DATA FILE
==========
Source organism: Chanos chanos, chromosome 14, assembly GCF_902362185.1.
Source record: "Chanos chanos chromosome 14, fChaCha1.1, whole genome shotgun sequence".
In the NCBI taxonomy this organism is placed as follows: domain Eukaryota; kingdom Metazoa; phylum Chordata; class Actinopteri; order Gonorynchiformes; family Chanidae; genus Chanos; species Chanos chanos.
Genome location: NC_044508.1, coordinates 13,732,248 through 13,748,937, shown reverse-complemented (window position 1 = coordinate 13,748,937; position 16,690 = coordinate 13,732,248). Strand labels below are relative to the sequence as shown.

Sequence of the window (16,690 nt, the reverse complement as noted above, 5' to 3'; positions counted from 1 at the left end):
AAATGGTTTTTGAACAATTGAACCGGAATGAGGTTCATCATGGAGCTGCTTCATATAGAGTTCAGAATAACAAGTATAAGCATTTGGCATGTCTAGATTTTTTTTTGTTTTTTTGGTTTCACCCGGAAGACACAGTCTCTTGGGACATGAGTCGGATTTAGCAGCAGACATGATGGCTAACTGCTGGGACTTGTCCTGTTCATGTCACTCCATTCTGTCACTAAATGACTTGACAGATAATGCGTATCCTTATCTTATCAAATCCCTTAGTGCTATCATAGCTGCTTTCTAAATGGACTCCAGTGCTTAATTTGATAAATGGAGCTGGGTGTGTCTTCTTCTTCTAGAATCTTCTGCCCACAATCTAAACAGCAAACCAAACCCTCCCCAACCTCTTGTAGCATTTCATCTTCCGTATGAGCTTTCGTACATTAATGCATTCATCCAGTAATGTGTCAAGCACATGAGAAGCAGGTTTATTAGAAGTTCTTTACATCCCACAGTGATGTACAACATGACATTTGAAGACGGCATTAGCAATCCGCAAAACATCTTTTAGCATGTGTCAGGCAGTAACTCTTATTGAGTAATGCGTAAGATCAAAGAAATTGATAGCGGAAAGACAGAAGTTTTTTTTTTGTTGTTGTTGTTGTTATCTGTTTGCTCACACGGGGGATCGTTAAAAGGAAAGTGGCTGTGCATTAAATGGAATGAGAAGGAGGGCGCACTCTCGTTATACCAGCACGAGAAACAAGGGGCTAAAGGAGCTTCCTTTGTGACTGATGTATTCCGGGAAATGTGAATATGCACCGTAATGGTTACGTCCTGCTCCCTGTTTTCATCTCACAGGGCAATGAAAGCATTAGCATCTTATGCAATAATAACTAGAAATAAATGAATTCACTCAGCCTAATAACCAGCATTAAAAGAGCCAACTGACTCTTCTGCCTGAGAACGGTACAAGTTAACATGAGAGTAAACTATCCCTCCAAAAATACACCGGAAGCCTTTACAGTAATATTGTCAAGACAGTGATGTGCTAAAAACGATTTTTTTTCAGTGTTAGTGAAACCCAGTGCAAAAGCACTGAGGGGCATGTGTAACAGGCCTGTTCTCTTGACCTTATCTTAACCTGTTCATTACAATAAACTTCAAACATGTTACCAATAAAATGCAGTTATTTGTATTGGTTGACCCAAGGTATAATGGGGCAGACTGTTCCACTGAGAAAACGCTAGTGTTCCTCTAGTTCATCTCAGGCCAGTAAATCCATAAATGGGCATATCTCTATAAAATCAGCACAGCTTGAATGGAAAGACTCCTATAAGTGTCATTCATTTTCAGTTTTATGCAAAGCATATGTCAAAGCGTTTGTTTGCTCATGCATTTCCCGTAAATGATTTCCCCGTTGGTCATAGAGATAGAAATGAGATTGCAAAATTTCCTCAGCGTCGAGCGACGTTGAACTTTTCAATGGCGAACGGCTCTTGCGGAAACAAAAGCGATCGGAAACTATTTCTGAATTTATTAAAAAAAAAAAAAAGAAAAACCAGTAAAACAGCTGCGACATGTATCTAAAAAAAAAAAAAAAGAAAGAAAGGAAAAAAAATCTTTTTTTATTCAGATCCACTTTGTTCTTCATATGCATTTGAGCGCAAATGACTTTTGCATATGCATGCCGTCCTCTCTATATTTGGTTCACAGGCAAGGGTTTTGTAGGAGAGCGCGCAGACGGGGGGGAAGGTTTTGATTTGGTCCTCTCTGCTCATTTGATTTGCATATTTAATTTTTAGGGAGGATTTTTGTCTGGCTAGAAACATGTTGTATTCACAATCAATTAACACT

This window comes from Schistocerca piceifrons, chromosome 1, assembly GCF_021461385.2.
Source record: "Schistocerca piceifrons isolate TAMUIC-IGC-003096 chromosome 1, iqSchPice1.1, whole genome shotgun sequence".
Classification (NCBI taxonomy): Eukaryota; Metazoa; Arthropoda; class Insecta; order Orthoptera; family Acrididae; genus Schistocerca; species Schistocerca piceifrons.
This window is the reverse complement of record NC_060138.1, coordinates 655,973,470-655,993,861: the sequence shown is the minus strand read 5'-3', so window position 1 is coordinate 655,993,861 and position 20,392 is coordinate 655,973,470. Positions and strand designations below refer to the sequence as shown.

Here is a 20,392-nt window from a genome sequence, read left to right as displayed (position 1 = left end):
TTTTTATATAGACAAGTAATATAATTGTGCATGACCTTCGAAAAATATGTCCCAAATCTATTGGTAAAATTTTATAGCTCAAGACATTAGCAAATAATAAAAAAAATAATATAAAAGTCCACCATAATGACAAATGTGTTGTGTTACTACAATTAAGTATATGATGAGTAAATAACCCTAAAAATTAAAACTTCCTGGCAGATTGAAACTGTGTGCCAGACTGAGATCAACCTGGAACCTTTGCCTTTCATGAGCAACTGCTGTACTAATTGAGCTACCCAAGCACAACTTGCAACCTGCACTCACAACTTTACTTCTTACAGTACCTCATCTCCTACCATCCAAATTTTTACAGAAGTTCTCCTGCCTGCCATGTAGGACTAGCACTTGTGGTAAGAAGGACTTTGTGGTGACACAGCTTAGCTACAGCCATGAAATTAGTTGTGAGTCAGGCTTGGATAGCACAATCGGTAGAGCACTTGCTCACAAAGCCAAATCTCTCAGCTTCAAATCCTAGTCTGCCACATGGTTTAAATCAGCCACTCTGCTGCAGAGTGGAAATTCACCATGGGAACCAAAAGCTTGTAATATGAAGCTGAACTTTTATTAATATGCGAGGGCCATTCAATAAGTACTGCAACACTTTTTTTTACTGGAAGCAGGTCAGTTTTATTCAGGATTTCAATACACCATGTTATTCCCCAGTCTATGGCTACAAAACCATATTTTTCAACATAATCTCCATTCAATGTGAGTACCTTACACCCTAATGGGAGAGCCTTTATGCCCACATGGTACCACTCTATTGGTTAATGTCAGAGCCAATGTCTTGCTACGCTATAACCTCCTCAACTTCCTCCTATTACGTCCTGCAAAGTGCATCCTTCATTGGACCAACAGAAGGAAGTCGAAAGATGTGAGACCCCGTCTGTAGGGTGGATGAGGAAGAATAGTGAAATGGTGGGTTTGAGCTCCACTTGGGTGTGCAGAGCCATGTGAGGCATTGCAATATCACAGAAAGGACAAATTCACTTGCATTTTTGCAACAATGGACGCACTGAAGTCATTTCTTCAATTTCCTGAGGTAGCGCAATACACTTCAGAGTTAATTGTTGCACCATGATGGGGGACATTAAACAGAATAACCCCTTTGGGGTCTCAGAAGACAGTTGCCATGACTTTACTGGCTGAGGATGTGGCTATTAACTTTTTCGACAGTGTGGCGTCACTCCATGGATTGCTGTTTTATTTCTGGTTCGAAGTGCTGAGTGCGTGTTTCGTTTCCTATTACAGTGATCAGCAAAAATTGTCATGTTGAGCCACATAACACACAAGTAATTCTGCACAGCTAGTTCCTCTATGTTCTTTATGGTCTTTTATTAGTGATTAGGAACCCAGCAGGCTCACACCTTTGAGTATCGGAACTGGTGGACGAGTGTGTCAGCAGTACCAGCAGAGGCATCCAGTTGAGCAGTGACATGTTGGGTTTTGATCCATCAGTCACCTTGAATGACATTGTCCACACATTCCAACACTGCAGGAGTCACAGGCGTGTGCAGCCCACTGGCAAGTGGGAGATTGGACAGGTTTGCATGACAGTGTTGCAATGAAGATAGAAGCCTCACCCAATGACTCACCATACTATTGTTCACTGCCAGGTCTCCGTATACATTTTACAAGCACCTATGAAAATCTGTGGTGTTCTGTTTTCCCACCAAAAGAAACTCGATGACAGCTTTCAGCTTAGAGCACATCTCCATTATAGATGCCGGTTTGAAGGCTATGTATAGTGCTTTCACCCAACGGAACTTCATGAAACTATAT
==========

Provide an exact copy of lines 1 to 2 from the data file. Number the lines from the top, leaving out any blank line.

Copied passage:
Source organism: Chanos chanos, chromosome 14, assembly GCF_902362185.1.
Source record: "Chanos chanos chromosome 14, fChaCha1.1, whole genome shotgun sequence".